Untitled-1The true origins of April Fools’ Day are uncertain, but one theory is that it began in 1582, when France adopted the Gregorian calendar. Before then, New Year’s Day fell on March 25, not January 1. And those who continued to celebrate the old New Year (at the beginning of April) were called “fools” by their early adopting peers. Even before this transition, the New Year was associated with the term “fool.” In medieval France, the Feast of Fools fell on January 1. Hijinks abounded at this popular festival: Christian rituals were burlesquely imitated, a fake pope was elected, and high and low officials swapped jobs for a day. Feast of Fools was probably modeled after the similarly themed pagan festival called Saturnalia.

As this French tradition died out during the 16th century (probably good to accept the new calendar by then), a new one sprung up in the form of April Fools’ Day, or All Fools’ Day. In France, the fooled party is called the poisson d’avril, which literally means “April fish.” The customary prank involves pinning a paper fish (also called the poisson d’avril) to to a friend’s back. This isn’t the only April Fools’ custom involving sticking paper to another person’s back. In Scotland, April Fools’ Day is called Gowkie Day—gowk is another name for the cuckoo, which is a common symbol of the fool. The gowkie pranks continue into April 2, Taily Day, when friends traditionally attach a “kick me” sign to their friends’ backs. Oh, tradition.

Storyteller Lyndon


isWhat is Good Friday and why do we call Good Friday “good,” when it is such a dark and bleak event commemorating a day of suffering and death for Jesus?

For CHRISTIANS, Good Friday is a crucial day of the year because it celebrates what we believe to be the most momentous weekend in the history of the world. Ever since Jesus died and was raised, Christians have proclaimed the cross and resurrection of Jesus to be the decisive turning point for all creation. Paul considered it to be “of first importance” that Jesus died for our sins, was buried, and was raised to life on the third day, all in accordance with what God had promised all along in the Scriptures (1 Corinthians 15:3).

On Good Friday we remember the day Jesus willingly suffered and died by crucifixion as the ultimate sacrifice for our sins (1 John 1:10). It is followed by Easter, the glorious celebration of the day Jesus was raised from the dead, heralding his victory over sin and death and pointing ahead to a future resurrection for all who are united to him by faith (Romans 6:5).

Still, why call the day of Jesus’ death “Good Friday” instead of “Bad Friday” or something similar? Some Christian traditions do take this approach: in German, for example, the day is called Karfreitag, or “Sorrowful Friday.” In English, in fact, the origin of the term “Good” is debated: some believe it developed from an older name, “God’s Friday.” Regardless of the origin, the name Good Friday is entirely appropriate because the suffering and death of Jesus, as terrible as it was, marked the dramatic culmination of God’s plan to save his people from their sins.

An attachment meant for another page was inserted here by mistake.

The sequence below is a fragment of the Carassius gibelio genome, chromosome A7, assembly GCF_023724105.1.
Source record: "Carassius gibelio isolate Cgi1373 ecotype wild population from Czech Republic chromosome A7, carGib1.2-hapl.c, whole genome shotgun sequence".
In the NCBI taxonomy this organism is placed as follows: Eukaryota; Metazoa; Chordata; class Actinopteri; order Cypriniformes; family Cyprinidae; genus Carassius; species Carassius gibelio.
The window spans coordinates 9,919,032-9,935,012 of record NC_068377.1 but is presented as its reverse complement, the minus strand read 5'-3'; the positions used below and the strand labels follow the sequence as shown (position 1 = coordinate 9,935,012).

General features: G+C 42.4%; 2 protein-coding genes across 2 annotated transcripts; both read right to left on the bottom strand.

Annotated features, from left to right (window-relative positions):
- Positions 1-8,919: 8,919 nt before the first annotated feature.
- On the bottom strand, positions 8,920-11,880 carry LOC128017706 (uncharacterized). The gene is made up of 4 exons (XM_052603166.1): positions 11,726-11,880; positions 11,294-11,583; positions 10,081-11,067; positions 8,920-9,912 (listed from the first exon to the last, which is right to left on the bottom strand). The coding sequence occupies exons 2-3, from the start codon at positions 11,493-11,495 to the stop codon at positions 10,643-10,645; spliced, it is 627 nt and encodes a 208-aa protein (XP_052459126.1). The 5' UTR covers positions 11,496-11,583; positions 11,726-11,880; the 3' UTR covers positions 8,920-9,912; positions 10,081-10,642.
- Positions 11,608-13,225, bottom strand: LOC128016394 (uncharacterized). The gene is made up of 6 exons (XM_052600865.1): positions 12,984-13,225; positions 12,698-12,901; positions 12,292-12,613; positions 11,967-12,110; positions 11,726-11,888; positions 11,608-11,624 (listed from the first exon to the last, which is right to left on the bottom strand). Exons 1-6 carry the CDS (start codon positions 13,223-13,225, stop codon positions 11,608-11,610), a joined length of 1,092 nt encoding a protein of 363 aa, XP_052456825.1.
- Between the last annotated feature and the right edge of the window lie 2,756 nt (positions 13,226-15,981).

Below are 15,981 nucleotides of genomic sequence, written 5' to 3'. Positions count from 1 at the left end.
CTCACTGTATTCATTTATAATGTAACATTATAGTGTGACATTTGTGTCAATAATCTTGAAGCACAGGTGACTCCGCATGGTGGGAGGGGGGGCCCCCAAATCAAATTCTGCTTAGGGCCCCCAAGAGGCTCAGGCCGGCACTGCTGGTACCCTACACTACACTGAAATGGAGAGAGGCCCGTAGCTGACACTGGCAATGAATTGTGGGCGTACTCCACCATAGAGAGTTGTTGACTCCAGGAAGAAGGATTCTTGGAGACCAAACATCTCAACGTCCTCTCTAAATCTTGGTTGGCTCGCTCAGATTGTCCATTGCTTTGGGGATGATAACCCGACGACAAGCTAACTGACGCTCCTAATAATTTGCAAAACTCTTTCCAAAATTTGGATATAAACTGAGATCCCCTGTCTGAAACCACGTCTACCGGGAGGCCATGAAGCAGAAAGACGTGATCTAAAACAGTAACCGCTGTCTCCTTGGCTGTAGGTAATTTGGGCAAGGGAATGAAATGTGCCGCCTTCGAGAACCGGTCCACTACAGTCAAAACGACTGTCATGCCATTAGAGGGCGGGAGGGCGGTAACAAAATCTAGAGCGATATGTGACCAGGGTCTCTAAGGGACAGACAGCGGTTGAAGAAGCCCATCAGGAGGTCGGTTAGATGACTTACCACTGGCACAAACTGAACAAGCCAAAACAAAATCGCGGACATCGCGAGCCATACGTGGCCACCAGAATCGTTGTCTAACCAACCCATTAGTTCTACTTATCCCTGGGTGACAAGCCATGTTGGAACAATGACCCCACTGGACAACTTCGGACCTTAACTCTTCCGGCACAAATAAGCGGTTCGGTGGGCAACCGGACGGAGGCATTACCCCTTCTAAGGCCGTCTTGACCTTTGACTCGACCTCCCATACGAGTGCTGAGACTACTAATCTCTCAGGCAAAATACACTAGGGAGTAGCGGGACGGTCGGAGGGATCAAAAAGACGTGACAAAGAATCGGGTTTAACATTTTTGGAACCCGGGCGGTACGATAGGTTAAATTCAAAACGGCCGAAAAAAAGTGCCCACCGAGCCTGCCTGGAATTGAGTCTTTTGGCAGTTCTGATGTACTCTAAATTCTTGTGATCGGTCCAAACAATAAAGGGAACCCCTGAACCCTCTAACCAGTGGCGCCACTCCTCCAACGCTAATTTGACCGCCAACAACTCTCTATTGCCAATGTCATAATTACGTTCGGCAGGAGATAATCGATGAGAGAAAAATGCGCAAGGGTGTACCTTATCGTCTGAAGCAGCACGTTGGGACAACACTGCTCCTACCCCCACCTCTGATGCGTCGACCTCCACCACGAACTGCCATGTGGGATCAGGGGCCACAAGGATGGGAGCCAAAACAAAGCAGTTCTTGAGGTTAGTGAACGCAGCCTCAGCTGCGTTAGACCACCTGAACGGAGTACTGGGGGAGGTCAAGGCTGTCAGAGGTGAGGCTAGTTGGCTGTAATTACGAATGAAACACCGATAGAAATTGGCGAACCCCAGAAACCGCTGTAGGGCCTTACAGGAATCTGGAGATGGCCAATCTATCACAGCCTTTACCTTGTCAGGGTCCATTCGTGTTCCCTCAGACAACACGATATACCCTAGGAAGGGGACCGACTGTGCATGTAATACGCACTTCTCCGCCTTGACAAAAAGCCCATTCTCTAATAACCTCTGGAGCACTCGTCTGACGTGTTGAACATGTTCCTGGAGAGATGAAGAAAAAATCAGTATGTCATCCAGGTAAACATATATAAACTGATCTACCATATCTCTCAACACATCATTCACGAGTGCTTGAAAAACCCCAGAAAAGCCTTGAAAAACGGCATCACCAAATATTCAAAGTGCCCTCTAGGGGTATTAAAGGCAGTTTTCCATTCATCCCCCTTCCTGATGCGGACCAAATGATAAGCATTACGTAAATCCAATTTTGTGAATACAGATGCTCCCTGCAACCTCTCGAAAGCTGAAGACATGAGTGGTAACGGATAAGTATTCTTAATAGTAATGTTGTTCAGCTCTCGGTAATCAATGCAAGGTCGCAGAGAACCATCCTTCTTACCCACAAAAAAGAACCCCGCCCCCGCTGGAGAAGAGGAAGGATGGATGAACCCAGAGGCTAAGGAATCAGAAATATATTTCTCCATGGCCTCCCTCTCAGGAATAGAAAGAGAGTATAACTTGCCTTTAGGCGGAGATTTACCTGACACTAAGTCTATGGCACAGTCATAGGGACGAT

In order for the good news of the gospel to have meaning for us, we first have to understand the bad news of our condition as sinful people under condemnation. The good news of deliverance only makes sense once we see how we are enslaved. Another way of saying this is that it is important to understand and distinguish between law and gospel in Scripture. We need the law first to show us how hopeless our condition is; then the gospel of Jesus’ grace comes and brings us relief and salvation.

In the same way, Good Friday is “good” because as terrible as that day was, it had to happen for us to receive the joy of Easter. The wrath of God against sin had to be poured out on Jesus, the perfect sacrificial substitute, in order for forgiveness and salvation to be poured out to the nations. Without that awful day of suffering, sorrow, and shed blood at the cross, God could not be both “just and the justifier” of those who trust in Jesus (Romans 3:26). Paradoxically, the day that seemed to be the greatest triumph of evil was actually the deathblow in God’s gloriously good plan to redeem the world from bondage.

The cross is where we see the convergence of great suffering and God’s forgiveness. Psalms 85:10 sings of a day when “righteousness and peace” will “kiss each other.” The cross of Jesus is where that occurred, where God’s demands, his righteousness, coincided with his mercy. We receive divine forgiveness, mercy, and peace because Jesus willingly took our divine punishment, the result of God’s righteousness against sin. “For the joy set before him” (Hebrews 12:2) Jesus endured the cross on Good Friday, knowing it led to his resurrection, our salvation, and the beginning of God’s reign of righteousness and peace.

Good Friday marks the day when wrath and mercy met at the cross. That’s why Good Friday is so dark and so Good

Storyteller lyndon

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